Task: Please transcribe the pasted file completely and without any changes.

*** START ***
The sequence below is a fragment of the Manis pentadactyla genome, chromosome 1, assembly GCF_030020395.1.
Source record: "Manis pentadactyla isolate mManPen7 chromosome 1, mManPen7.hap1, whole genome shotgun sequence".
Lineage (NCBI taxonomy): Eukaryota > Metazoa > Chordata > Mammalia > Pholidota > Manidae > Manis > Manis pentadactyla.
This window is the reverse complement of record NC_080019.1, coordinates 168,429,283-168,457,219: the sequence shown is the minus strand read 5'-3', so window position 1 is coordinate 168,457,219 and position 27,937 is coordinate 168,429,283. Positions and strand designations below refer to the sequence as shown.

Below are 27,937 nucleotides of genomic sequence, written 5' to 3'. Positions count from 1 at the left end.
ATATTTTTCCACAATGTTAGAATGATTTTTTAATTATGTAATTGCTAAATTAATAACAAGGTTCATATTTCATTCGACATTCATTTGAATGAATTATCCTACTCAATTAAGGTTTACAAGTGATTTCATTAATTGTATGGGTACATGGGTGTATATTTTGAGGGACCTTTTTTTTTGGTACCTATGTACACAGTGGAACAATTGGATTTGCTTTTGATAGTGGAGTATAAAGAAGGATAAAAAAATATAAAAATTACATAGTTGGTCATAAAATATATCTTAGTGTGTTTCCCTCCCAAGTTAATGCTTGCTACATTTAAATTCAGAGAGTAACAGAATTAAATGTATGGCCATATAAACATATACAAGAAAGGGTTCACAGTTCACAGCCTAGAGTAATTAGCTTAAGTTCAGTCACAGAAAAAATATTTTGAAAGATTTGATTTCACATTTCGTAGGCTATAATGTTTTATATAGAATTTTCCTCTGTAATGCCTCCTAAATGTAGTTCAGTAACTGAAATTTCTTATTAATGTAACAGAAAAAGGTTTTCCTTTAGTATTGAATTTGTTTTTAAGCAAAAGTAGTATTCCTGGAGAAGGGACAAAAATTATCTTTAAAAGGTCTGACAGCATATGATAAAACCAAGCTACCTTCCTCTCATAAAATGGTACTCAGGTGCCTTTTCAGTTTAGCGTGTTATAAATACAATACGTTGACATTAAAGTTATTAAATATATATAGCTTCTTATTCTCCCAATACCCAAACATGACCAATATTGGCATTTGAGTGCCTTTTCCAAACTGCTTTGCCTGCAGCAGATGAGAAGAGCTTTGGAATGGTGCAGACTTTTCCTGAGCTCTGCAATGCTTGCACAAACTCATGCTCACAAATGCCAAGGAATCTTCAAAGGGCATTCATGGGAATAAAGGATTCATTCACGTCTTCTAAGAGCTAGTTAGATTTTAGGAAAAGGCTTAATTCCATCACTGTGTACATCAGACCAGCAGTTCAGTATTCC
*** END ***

The sequence below is a fragment of the Manis pentadactyla genome, chromosome 1, assembly GCF_030020395.1.
Source record: "Manis pentadactyla isolate mManPen7 chromosome 1, mManPen7.hap1, whole genome shotgun sequence".
Lineage (NCBI taxonomy): Eukaryota > Metazoa > Chordata > Mammalia > Pholidota > Manidae > Manis > Manis pentadactyla.
This window is the reverse complement of record NC_080019.1, coordinates 168,429,283-168,457,219: the sequence shown is the minus strand read 5'-3', so window position 1 is coordinate 168,457,219 and position 27,937 is coordinate 168,429,283. Positions and strand designations below refer to the sequence as shown.

Below are 27,937 nucleotides of genomic sequence, written 5' to 3'. Positions count from 1 at the left end.
ATATTTTTCCACAATGTTAGAATGATTTTTTAATTATGTAATTGCTAAATTAATAACAAGGTTCATATTTCATTCGACATTCATTTGAATGAATTATCCTACTCAATTAAGGTTTACAAGTGATTTCATTAATTGTATGGGTACATGGGTGTATATTTTGAGGGACCTTTTTTTTTGGTACCTATGTACACAGTGGAACAATTGGATTTGCTTTTGATAGTGGAGTATAAAGAAGGATAAAAAAATATAAAAATTACATAGTTGGTCATAAAATATATCTTAGTGTGTTTCCCTCCCAAGTTAATGCTTGCTACATTTAAATTCAGAGAGTAACAGAATTAAATGTATGGCCATATAAACATATACAAGAAAGGGTTCACAGTTCACAGCCTAGAGTAATTAGCTTAAGTTCAGTCACAGAAAAAATATTTTGAAAGATTTGATTTCACATTTCGTAGGCTATAATGTTTTATATAGAATTTTCCTCTGTAATGCCTCCTAAATGTAGTTCAGTAACTGAAATTTCTTATTAATGTAACAGAAAAAGGTTTTCCTTTAGTATTGAATTTGTTTTTAAGCAAAAGTAGTATTCCTGGAGAAGGGACAAAAATTATCTTTAAAAGGTCTGACAGCATATGATAAAACCAAGCTACCTTCCTCTCATAAAATGGTACTCAGGTGCCTTTTCAGTTTAGCGTGTTATAAATACAATACGTTGACATTAAAGTTATTAAATATATATAGCTTCTTATTCTCCCAATACCCAAACATGACCAATATTGGCATTTGAGTGCCTTTTCCAAACTGCTTTGCCTGCAGCAGATGAGAAGAGCTTTGGAATGGTGCAGACTTTTCCTGAGCTCTGCAATGCTTGCACAAACTCATGCTCACAAATGCCAAGGAATCTTCAAAGGGCATTCATGGGAATAAAGGATTCATTCACGTCTTCTAAGAGCTAGTTAGATTTTAGGAAAAGGCTTAATTCCATCACTGTGTACATCAGACCAGCAGTTCAGTATTCC